Last week a radio announcer in Calgary caused an uproar with Saskatchewan Roughriders fans when he said he hoped the plane carrying the Riders to Calgary would crash and four players would die.
People have every right to be upset by such a comment, but I feel as though I’m qualified to offer some perspective on this. The remark occurred on Wednesday and then an apology was offered on Thursday. By the end of the weekend we heard the decision was made to suspend him for the remainder of the CFL season (end of November).
Let’s pretend this announcer made reference to Darian Durant’s skin colour, or called into question his sexual orientation by using a homophobic slur. How long do you think the station would wait before deciding to suspend him? I’m going to say before his microphone was turned off on Wednesday, he would have been fired. So, there you have it. Sticks and stones break my bones, names definitely hurt me. You can wish death on someone and it’s not as bad as a racial or homophobic slur. The standard has been set. Heck, I’ve even seen announcers fired for a slip up and cursing.
I’m not defending the comment at all. It is not defensible. Every day players go off on airplanes and the prospect of a crash, while not likely, is possible. Ask Brad McCrimmon’s family if a remark such as that doesn’t resemble rubbing salt into a tender wound. The suspension is appropriate. But, it puts into light some of the firings that have occurred over the years were ‘over the top’ and ‘knee jerk’ reactions.
Sometimes we get carried away. The radio announcer in Calgary is a friend of mine. He’s not malicious and I’ve never seen him wish ill will on anyone. In fact, I remember him offering me money to pay off my wife’s engagement ring when it looked like I was going to miss my own personal deadline to have it ready so I could propose. He’s a good guy. But, it’s easy to get caught up in the moment and say the dumbest things imaginable. And, in the twisted world of broadcasting we, as human beings, put ourselves out there to be made fools of, or be shamed, all in the name of ratings for a radio station that isn’t likely to reward the announcer in any tangible way. Think about it. If the sports radio station in Calgary gets higher ratings, the prices for commercials go up. The wage for the announcer does not, unless his name is Bob McCown.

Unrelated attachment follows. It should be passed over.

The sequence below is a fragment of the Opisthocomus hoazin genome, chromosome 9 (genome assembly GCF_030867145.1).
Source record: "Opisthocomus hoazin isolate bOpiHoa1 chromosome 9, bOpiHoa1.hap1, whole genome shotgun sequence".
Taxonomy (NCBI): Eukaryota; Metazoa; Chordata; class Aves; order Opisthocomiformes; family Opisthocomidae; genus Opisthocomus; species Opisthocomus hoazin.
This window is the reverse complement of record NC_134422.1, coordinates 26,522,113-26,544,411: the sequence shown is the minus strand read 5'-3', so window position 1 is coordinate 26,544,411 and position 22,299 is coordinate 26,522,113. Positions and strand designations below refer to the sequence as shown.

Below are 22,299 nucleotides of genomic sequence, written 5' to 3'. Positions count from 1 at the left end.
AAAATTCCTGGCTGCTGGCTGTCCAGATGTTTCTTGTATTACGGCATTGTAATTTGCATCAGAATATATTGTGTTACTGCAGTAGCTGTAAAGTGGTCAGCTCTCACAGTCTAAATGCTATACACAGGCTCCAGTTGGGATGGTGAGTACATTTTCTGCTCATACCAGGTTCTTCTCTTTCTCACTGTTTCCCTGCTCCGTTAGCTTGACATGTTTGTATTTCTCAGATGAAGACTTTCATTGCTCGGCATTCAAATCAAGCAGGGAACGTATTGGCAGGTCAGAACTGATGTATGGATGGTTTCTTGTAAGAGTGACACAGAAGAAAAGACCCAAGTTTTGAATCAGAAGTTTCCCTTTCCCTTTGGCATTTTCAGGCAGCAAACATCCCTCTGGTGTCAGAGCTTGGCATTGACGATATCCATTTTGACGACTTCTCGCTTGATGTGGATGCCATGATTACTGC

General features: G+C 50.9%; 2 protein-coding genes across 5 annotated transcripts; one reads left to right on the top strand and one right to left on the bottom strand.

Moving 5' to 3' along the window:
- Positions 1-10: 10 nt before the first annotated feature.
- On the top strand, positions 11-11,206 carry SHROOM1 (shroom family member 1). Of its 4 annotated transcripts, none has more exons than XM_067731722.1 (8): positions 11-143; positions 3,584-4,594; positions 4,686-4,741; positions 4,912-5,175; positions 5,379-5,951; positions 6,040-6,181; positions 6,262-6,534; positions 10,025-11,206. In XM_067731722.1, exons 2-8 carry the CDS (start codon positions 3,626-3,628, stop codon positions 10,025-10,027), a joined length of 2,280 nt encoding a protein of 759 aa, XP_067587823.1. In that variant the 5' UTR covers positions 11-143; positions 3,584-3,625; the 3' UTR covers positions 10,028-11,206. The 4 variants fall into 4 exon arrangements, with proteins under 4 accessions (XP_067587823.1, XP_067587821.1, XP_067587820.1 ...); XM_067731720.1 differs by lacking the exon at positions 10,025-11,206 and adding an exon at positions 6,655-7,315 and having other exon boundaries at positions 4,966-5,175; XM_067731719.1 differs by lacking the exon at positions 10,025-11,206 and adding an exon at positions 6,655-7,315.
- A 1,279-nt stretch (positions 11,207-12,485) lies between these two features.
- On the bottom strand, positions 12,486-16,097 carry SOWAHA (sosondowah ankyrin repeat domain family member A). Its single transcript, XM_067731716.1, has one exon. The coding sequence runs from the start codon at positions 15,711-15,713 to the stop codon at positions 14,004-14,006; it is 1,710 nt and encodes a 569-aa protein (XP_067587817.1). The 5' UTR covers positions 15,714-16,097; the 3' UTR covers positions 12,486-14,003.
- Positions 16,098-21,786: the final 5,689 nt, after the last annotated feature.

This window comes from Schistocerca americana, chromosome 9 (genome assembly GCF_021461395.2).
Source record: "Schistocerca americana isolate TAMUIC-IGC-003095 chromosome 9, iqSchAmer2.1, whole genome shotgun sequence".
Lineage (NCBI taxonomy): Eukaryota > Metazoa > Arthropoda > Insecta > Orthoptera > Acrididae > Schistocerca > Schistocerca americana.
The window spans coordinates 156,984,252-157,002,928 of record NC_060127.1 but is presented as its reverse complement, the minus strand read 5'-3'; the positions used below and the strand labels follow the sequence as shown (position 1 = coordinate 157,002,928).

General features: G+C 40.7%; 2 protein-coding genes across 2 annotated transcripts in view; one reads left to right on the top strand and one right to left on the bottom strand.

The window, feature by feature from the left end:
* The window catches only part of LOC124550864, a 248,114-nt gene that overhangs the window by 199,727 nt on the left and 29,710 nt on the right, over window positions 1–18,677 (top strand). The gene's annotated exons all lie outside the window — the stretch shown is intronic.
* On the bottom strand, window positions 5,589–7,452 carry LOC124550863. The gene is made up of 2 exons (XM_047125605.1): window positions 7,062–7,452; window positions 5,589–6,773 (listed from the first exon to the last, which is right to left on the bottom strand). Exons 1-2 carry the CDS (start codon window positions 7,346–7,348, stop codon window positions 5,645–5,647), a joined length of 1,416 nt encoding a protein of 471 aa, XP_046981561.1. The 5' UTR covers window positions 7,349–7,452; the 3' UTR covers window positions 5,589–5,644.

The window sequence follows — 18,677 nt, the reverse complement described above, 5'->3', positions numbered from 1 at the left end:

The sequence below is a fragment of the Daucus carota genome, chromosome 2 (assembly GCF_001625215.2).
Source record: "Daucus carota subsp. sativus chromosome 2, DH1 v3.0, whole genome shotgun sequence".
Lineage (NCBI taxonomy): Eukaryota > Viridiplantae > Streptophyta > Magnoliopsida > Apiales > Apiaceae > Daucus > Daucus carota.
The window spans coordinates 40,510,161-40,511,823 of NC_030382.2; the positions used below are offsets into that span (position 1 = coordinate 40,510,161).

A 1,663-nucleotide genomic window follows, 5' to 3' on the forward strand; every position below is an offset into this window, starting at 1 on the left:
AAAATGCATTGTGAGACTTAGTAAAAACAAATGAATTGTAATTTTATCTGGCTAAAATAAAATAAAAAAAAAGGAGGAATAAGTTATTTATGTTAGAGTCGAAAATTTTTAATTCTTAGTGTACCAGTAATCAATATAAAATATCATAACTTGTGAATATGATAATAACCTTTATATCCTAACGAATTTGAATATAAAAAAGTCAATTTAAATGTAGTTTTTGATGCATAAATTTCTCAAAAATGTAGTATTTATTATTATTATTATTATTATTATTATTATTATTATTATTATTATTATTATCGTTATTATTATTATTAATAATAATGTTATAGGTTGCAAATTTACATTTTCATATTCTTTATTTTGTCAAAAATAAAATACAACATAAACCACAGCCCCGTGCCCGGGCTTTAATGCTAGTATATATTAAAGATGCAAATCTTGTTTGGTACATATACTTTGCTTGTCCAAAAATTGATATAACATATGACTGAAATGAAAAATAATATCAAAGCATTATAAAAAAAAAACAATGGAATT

I have my own experience when it comes to being suspended and I’ve never shared it publicly, but feel there is no reason to keep it a secret. Fox FM was in its first or second year of operation and Alex White and I got called into the office to answer for our persistent tormenting of 7-11. We had a custom song called “The 7-11 Guy,” which we got many requests to play from our listeners on a regular basis, so we did. We also played a game three or four times whereby we would phone the business to see if they were listening. The business had enough of our teasing so they informed their sales rep (I don’t believe they were actual paying customers though) and he passed it along to the manager and the hammer came down. We were both off the air. I can’t remember how long Alex was suspended for, but mine was longer. He was put on evenings, temporarily, while I was not to be heard period. This happened near Christmas, so it was spun off as holidays but I think I missed about two weeks, perhaps a bit more. While suspended, I noticed petitions being circulated to have us returned and while I have never made mention of them publicly, I wish to now say thank you to those who offered support. You know who you are. And, I know who you are too. When we came back, we did so under a written contract that made sure we obeyed station rules to the letter.
The bottom line to all of this is that radio stations are privately owned and owners are allowed to run the station however he/she/they would like. In Yorkton, it was determined that making fun of any business (paying customer or not) will not be tolerated. True, there was an incredible backlash from the public to have us re-installed, but it’s not for the public to say. The owner, at the time, was well within his rights to run it as he wants and if Alex and I didn’t like it, we could leave (which we both eventually did).
As far as apologies go, I can say, to this day, I am not sorry for anything I did on the radio in Yorkton. I am sorry for breaking station rules as that was never done on purpose, but I am not sorry for trying, feeble as it may have been at times, to be an entertaining person to listen to in the morning.
Nice person mentions this week to: Luke Strueby, Mary-Jane Gagnon, Brian Munz, and Curtis Stepp.